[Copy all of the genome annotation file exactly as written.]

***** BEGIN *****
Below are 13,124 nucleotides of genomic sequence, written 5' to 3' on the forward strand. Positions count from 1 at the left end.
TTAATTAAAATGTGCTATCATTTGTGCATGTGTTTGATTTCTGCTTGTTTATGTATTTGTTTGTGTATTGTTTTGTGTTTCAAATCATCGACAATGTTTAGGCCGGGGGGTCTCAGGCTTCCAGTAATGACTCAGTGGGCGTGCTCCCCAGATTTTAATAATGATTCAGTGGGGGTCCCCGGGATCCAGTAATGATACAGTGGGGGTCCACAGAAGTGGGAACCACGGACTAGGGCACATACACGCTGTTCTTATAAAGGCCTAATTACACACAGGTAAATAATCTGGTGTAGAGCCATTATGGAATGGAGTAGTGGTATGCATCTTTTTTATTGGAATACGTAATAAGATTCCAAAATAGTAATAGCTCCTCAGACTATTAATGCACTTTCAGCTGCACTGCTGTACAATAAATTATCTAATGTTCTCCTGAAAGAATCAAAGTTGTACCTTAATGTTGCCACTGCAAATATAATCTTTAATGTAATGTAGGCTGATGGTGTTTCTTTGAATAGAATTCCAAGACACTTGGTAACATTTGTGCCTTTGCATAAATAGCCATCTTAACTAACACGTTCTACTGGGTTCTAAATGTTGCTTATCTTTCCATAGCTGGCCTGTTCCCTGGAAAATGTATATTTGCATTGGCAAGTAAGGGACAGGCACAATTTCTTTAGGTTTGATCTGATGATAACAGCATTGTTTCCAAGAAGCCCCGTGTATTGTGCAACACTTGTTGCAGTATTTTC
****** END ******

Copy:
Below are 13,124 nucleotides of genomic sequence, written 5' to 3' on the forward strand. Positions count from 1 at the left end.
TTAATTAAAATGTGCTATCATTTGTGCATGTGTTTGATTTCTGCTTGTTTATGTATTTGTTTGTGTATTGTTTTGTGTTTCAAATCATCGACAATGTTTAGGCCGGGGGGTCTCAGGCTTCCAGTAATGACTCAGTGGGCGTGCTCCCCAGATTTTAATAATGATTCAGTGGGGGTCCCCGGGATCCAGTAATGATACAGTGGGGGTCCACAGAAGTGGGAACCACGGACTAGGGCACATACACGCTGTTCTTATAAAGGCCTAATTACACACAGGTAAATAATCTGGTGTAGAGCCATTATGGAATGGAGTAGTGGTATGCATCTTTTTTATTGGAATACGTAATAAGATTCCAAAATAGTAATAGCTCCTCAGACTATTAATGCACTTTCAGCTGCACTGCTGTACAATAAATTATCTAATGTTCTCCTGAAAGAATCAAAGTTGTACCTTAATGTTGCCACTGCAAATATAATCTTTAATGTAATGTAGGCTGATGGTGTTTCTTTGAATAGAATTCCAAGACACTTGGTAACATTTGTGCCTTTGCATAAATAGCCATCTTAACTAACACGTTCTACTGGGTTCTAAATGTTGCTTATCTTTCCATAGCTGGCCTGTTCCCTGGAAAATGTATATTTGCATTGGCAAGTAAGGGACAGGCACAATTTCTTTAGGTTTGATCTGATGATAACAGCATTGTTTCCAAGAAGCCCCGTGTATTGTGCAACACTTGTTGCAGTATTTTC